The Motley Fool Discussion Boards

Previous Page  
Investing/Strategies / Retirement Investing 

URL:
http://boards.fool.com/seehowaniulperformsbothduring30625773.aspx


Subject: Re: Strategy comparison S&P500 vs. IUL [rev 1]  Date: 4/7/2013 11:43 AM  
Author: Rayvt  Number: 71768 of 85572  
see how an IUL performs  both during accumulation, and distribution assuming the tax free loan status and continual crediting of the loan amount Um .... forgot about this. Plain vanilla simple method is final value $29,800. Need to figure accumulation of running balance minus outstanding loan minus 6% interest. Let's assume we don't reduce the value by the draws, but keep track of the draw amount and the interest owed in a side account. We'll let it grow, then at the end offset by subtracting the balance of this side account. So play a game with the spreadsheet. Accumulation phase as before, to 1/1/2003, but then set withdrawal of $0 (this stops the deposits). See what final value is reported, and then subtract out the total amount of the side account. SWAG on the loan interest. Avg balance of $100,850 (half of the total draw) at 6% per year = $6051/yr. Over 10 years that's $60,510. Final SWAG'ed value: $286,500  $201,700  $60,510 = $24,300. (Final value  total withdrawal  accumulated interest). Oh, duh!! No need to SWAG  excel is good at this kind of thing. Ending balance of loan side account at 6% interest, computed monthly is $272,000. ($270,600 if computed annually.) Final net value: $286,500  $272,000 = $14,500. Same ballpark as the plain Jane method, so all the fancy footwork with loans, etc. is just fancydancing with minimal realworld effect.  CC: Also, we're not using a "single investment" of $1,000 but an agreed ongoing investment of X. CC, what he did was a quick & dirty backofenvelope smell test. Engineers & physicists do this all the time. All you are trying to do is to see what ballpark the numbers are in. "Smell test" is like sniffing that lunchmeat in the refigerator  you're not trying to get an exact freshness level  you are just trying to see if it smells bad. The value of this technique is that it is simple  so simple that any methodology errors will be clearly obvious  but that it will still give you a decent approximation to the results that have all the complexity. If the backofenvelope number is way off from what you need it to be  it smells and you know your idea is garbage, yo don't need to waste any more time & effort to be more exact. Like he said, you can do this in 5 minutes. It's so simple that it would take as much time find it again after you've saved it as it would to just redo it from scratch.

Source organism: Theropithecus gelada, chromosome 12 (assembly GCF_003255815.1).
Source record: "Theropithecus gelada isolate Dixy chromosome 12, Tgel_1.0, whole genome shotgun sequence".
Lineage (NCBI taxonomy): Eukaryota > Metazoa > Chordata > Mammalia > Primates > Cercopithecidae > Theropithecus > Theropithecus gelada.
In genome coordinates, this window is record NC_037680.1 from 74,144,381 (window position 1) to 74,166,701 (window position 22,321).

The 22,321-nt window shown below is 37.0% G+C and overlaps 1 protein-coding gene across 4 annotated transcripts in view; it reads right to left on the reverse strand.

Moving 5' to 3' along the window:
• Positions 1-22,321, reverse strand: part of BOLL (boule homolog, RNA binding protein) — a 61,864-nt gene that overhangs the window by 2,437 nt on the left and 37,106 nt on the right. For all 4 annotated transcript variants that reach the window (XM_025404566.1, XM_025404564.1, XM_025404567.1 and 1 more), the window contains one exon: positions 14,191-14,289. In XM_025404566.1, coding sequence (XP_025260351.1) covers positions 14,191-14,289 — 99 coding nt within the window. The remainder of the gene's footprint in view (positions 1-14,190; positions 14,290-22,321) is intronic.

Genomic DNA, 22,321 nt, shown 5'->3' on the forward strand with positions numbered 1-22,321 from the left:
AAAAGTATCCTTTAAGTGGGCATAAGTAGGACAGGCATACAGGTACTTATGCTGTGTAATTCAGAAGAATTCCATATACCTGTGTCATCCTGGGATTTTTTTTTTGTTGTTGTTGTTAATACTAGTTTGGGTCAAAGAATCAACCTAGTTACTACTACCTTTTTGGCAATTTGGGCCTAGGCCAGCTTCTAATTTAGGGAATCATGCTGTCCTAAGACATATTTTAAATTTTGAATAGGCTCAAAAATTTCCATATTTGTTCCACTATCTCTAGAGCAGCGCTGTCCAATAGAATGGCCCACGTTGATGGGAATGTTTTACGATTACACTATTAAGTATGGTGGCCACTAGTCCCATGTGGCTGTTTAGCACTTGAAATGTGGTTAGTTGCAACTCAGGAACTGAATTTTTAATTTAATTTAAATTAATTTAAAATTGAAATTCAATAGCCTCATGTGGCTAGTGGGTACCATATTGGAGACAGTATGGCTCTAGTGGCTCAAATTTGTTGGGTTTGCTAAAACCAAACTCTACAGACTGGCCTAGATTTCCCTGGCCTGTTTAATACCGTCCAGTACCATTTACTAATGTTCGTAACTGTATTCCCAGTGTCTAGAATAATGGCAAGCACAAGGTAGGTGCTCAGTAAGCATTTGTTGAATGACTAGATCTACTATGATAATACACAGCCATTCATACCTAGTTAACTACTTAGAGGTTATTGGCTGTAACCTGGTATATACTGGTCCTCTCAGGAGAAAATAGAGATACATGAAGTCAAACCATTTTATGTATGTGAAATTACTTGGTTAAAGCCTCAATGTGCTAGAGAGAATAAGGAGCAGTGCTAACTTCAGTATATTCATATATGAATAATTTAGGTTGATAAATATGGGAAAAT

Copyright 19962017 trademark and the "Fool" logo is a trademark of The Motley Fool, Inc. Contact Us